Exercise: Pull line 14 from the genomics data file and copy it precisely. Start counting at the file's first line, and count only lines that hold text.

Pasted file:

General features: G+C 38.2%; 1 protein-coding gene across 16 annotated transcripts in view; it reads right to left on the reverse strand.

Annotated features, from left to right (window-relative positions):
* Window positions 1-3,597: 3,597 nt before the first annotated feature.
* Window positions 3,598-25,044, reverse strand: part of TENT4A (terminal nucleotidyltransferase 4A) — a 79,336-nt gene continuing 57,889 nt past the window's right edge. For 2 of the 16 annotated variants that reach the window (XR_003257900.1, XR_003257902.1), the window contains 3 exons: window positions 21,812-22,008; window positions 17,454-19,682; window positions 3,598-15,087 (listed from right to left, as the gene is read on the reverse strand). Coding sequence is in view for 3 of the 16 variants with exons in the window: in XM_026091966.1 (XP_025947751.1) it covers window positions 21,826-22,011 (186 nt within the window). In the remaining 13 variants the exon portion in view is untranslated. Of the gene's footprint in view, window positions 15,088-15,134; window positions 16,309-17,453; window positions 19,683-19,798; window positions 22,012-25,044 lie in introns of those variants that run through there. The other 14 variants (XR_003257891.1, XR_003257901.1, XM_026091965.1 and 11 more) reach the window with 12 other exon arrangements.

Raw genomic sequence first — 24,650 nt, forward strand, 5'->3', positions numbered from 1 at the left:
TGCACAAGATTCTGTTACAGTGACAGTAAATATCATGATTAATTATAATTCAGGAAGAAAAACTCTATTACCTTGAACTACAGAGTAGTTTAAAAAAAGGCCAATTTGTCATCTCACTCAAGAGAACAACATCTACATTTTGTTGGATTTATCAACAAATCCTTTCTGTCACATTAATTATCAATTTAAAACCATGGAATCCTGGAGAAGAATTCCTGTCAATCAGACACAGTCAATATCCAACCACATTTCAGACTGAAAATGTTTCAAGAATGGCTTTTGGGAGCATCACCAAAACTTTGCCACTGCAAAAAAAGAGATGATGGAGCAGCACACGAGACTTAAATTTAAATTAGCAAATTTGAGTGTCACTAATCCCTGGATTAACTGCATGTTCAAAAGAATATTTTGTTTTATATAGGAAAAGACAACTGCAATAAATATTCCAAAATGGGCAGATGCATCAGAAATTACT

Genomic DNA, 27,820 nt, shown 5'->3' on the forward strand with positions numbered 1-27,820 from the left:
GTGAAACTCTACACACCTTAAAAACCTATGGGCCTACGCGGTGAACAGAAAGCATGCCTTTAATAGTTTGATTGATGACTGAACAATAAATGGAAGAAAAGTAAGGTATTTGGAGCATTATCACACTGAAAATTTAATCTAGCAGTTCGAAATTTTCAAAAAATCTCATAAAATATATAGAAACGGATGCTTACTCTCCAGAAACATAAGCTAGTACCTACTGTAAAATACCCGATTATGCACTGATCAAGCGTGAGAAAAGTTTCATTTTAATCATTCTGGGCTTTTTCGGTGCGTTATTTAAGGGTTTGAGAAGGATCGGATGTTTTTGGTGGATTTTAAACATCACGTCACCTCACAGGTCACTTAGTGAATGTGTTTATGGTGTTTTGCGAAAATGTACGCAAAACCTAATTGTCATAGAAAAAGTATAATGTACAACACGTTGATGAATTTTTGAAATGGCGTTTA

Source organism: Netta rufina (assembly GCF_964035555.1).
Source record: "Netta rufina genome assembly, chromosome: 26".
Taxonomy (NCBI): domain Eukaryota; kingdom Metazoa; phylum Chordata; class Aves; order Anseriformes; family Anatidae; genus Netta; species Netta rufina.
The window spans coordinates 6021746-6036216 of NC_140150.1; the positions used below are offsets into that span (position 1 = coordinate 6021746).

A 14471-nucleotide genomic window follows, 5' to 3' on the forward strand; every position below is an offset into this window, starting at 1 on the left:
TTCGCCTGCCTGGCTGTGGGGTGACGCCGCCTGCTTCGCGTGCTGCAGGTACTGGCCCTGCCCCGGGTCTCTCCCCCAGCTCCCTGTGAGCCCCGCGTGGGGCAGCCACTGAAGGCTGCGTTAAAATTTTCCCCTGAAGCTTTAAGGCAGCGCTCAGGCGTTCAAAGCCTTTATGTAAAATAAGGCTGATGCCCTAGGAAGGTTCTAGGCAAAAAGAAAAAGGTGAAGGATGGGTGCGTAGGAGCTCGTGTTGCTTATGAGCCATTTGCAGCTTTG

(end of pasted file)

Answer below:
TTCGCCTGCCTGGCTGTGGGGTGACGCCGCCTGCTTCGCGTGCTGCAGGTACTGGCCCTGCCCCGGGTCTCTCCCCCAGCTCCCTGTGAGCCCCGCGTGGGGCAGCCACTGAAGGCTGCGTTAAAATTTTCCCCTGAAGCTTTAAGGCAGCGCTCAGGCGTTCAAAGCCTTTATGTAAAATAAGGCTGATGCCCTAGGAAGGTTCTAGGCAAAAAGAAAAAGGTGAAGGATGGGTGCGTAGGAGCTCGTGTTGCTTATGAGCCATTTGCAGCTTTG